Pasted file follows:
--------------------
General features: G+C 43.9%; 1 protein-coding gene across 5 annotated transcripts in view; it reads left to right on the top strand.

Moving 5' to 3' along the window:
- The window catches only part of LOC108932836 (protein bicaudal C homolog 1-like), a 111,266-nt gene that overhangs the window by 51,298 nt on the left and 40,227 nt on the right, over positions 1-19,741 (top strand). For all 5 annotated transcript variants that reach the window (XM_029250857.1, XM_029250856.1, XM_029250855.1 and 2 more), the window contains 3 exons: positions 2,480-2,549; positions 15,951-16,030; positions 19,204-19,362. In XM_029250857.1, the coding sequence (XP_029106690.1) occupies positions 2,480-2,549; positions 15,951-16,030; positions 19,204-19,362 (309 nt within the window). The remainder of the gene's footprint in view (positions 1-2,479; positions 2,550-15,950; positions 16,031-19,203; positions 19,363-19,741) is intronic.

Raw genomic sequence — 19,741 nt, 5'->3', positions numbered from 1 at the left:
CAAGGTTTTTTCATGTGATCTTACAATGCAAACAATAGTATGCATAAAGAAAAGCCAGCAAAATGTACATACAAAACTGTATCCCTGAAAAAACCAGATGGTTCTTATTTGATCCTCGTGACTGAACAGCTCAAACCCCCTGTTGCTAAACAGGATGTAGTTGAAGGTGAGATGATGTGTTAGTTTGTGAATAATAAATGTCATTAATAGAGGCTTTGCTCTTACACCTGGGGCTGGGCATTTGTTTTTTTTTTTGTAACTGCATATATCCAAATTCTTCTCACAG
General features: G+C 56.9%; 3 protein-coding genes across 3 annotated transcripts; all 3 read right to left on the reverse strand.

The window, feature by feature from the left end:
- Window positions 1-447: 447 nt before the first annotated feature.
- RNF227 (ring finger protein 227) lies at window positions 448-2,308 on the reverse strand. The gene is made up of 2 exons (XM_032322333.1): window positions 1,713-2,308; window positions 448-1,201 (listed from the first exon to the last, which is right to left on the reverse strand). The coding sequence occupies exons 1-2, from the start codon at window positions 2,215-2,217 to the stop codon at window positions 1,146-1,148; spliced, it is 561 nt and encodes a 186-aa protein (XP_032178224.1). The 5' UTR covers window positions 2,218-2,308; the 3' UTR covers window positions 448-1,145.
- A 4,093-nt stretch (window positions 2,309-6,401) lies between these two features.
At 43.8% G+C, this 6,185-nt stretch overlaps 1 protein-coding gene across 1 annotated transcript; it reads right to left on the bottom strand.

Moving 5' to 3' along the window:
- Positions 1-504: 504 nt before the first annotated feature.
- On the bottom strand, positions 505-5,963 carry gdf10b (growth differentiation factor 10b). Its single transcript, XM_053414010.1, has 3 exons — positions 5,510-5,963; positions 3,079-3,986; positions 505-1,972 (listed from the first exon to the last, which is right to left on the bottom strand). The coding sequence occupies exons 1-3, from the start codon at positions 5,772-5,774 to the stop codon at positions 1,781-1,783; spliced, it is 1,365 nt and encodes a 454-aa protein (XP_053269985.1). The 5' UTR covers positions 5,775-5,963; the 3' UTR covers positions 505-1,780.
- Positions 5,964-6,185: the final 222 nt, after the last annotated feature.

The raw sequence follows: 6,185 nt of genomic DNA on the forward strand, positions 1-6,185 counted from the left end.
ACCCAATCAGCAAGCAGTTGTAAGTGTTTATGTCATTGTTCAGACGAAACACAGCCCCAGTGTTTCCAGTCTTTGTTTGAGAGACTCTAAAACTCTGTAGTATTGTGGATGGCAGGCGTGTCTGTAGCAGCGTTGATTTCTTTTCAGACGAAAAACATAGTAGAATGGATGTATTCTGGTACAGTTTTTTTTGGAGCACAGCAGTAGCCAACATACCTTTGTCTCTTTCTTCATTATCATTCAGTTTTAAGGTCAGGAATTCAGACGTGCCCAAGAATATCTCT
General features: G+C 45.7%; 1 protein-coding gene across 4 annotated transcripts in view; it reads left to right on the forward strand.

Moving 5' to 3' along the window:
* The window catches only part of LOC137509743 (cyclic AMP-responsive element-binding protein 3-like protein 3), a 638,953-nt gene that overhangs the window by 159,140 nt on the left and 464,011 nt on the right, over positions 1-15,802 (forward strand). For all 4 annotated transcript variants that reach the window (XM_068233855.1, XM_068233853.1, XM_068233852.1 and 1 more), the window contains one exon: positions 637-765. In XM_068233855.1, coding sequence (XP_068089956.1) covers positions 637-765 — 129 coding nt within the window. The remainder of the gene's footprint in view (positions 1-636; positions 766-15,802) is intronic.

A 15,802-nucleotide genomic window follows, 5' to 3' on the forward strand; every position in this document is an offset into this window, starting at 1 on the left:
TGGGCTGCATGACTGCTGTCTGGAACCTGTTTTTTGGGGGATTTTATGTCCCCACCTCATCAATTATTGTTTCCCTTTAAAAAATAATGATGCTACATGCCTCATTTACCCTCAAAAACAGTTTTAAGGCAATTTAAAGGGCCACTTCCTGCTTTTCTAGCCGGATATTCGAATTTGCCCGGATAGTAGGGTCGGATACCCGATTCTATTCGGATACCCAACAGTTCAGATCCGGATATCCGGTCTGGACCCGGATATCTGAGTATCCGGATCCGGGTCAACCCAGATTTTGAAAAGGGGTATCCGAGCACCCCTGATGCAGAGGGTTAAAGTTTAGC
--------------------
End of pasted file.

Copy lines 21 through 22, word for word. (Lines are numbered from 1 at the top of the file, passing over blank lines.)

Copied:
A 15,802-nucleotide genomic window follows, 5' to 3' on the forward strand; every position in this document is an offset into this window, starting at 1 on the left:
TGGGCTGCATGACTGCTGTCTGGAACCTGTTTTTTGGGGGATTTTATGTCCCCACCTCATCAATTATTGTTTCCCTTTAAAAAATAATGATGCTACATGCCTCATTTACCCTCAAAAACAGTTTTAAGGCAATTTAAAGGGCCACTTCCTGCTTTTCTAGCCGGATATTCGAATTTGCCCGGATAGTAGGGTCGGATACCCGATTCTATTCGGATACCCAACAGTTCAGATCCGGATATCCGGTCTGGACCCGGATATCTGAGTATCCGGATCCGGGTCAACCCAGATTTTGAAAAGGGGTATCCGAGCACCCCTGATGCAGAGGGTTAAAGTTTAGC